Batmanone of the most famous fictional characters ever created and one of the top three superheroes in the world, was created by Bill Finger and Bob Kane in 1939 with the release of Detective comics #27. The character was an instant hit, receiving his own solo title the following year in 1940.
With popularity and name recognition, there’s been lots and lots of live action Batman movies. The character of Batman has gone through eight decades of cinema — from 1940s black and white series to acclaimed Tim Burton films and controversial 90s sequels, and finally to some of the most critically acclaimed superhero films with director Christopher Nolan Dark Knight Trilogyproviding a model for franchise cinema.
The Last Entry, Director Matt Reeves The Batman, did fantastic things at the box office and critically, and garnered the second highest viewership on HBO Max when it was released on the streamer. As such, The Batman will most likely earn a possible second and third entry to complete its trilogy. Similar to The BatmanNolan’s first film in his trilogy, batman begins, serves to reintroduce and revitalize the character to a new audience after previous commercial failures. So the main way each movie revitalizes the character is how they reintroduce their respective Batmans to the world.
Introducing Bruce Wayne
Bruce Wayne, Batman’s secret identity, is a tragic and broken hero. His parents were shot in an alley when he was about 10 years old, and he spent the next decade of his life angry, sad and vengeful. This is how the two films (Batman Begin and The Batman) choosing to reintroduce Bruce Wayne to the world. before the two Batman Begin and The Batmanthe Bruce Waynes of the previous films were already very established Batmen, who had the opportunities and time to heal more from their trauma than Christian Bale (batman begins) and Robert Pattinson (The Batman) had.
batman begins opens with a broken Bruce Wayne locked up in a prison in Bhutan, clearly an outcast among the other inmates. The Batman begins with the bat signal lighting up the skies of Gotham, fear echoing throughout the city, as frightened criminals flee before Batman can appear. Although the films open very differently, they drift toward similarity, as the two Bruce Waynes enter an absolutely brutal fight scene. Christian Bale guns down a group of around 10 prisoners on his own and is taken away for the protection of the other inmates.
Meanwhile, with fast precision strikes, Robert Pattinson absolutely terrorizes a gang trying to kill an innocent man, saving a life and leaving a young criminal on the loose. Both images establish their Bruce Wayne/Batman with anger and revenge issues, the tragedy of their childhood seething through every timed punch, kick and dodge, a defining similarity in each character’s introduction.
Same Batman, other bat course
Differences are found where each character begins their respective journey through the socio-economic hell of Gotham City. Basel, in batman begins, comes to Gotham in the classic, lavish, playboy, millionaire persona of Bruce Wayne. Buying hotels so he and two other women can swim in fountains, getting his shares from the Wayne Enterprises board; while starting to prepare, prepare and become Batman.
On the other hand, Pattinson is a recently established Batman in The Batman. Full body armor and body armor, a menacing persona, a working relationship with the Gotham Central Police Department, and the classic terrifying appearance: he’s an angry young Batman ready. batman begins intends to show audiences that their character is being built from the ground up, while the Batman takes the same approach as Marvel’s Spider-Man: Homecoming did; assuming the audience already had the prior knowledge of Batman’s backstory. This allowed more focus on plot and detail building for Reeves’ creation, although Nolan’s character building was just as good.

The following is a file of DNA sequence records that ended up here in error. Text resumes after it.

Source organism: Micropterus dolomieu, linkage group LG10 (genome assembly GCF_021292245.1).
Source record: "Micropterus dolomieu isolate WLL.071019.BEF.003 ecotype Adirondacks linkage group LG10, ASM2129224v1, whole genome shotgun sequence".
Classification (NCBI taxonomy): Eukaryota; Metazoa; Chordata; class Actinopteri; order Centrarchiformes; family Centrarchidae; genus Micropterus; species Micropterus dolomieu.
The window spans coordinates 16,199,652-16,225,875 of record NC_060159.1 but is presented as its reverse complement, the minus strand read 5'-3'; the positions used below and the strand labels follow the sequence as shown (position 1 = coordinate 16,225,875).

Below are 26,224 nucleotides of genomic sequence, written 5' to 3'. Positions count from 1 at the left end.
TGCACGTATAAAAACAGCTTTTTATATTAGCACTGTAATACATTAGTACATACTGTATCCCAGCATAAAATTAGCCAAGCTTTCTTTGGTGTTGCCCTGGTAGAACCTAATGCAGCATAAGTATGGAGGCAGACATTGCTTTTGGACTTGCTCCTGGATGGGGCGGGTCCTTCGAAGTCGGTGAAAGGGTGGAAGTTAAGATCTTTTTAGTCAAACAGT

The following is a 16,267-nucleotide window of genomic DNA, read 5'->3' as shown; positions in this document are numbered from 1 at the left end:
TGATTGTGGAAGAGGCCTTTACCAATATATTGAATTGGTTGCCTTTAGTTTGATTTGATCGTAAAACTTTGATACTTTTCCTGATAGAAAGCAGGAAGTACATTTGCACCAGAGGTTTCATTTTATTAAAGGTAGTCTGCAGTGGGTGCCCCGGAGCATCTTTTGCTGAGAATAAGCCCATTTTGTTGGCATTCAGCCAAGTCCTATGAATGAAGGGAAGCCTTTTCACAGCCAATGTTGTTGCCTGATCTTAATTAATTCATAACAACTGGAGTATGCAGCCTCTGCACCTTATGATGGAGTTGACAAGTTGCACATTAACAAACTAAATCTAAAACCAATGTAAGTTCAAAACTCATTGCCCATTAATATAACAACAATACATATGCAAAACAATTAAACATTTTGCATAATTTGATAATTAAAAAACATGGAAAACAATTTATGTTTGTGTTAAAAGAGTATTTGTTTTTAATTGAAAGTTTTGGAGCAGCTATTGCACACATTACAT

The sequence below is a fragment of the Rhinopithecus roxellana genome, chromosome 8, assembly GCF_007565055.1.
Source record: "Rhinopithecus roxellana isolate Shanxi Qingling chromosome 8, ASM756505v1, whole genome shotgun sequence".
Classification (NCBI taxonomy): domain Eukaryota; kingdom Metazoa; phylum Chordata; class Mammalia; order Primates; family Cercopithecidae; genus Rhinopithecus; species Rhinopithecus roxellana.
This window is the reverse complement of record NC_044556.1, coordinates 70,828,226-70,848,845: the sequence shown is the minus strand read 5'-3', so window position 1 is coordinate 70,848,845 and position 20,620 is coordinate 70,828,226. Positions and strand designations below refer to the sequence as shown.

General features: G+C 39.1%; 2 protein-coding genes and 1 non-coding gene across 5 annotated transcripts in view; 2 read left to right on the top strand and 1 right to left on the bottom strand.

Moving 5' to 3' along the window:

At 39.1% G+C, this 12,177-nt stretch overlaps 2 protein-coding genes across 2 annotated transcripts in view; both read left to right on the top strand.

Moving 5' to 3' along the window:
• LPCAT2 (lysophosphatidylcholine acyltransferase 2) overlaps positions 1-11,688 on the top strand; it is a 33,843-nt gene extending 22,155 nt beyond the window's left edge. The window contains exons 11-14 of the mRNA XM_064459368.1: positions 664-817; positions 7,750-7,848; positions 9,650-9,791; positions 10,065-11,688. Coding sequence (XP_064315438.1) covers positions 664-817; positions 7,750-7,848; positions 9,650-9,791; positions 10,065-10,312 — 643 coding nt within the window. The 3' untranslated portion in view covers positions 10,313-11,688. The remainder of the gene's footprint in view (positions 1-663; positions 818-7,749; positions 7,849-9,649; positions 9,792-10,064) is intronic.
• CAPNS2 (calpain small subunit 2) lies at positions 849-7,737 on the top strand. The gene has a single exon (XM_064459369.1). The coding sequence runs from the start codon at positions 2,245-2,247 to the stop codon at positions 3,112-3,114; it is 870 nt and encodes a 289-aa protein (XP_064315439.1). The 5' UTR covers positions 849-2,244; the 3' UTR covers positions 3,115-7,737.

Character arcs are another striking difference between the two. Batman movies. With Nolan Batman Begin, Bale continues his journey fairly quickly, going from angry and depressed playboy Bruce to fully embracing Batman by the end of the film. It’s satisfying, allowing audiences to feel a sense of closure at the end of the movie, instead of having to wait for another movie. Reeves’ The Batman takes Pattinson’s character arc much slower over its three-hour runtime, mostly focusing on resolving the issue that Batman is a symbol of revenge rather than hope.
Pattinson slowly progresses through Batman’s journey, keeping an iron grip on the values and beliefs he holds about the world. It’s not until a member of Riddler’s militia repeats his saying, “I am vengeance,” that Pattinson’s Batman realizes he may have gone through his ordeal badly. It then leads to one of the best Batman scenes at the movies, as Pattinson leads flood survivors to safety, carrying a lit flare, a beacon of hope for the citizens. While not allowing for closure, it allows director Matt Reeves to build a full and satisfying character journey for Pattinson’s Bruce Wayne/Batman.
With two films featuring the same character 17 years apart (not even including the introduction of Batman in Zack Snyder’s DCEU film series), there are bound to be a lot more differences in emotional arcs, plots, story lines, and more. story and characterization than most other films. But when it comes to the iconic fictional character of Batman, there are over 80 years of stories and content to pull from, allowing directors to choose what they’d like to do with each character. batman begins and The Batman are two fantastic entries into the Batman mythos, but introduce the iconic character in unique ways.
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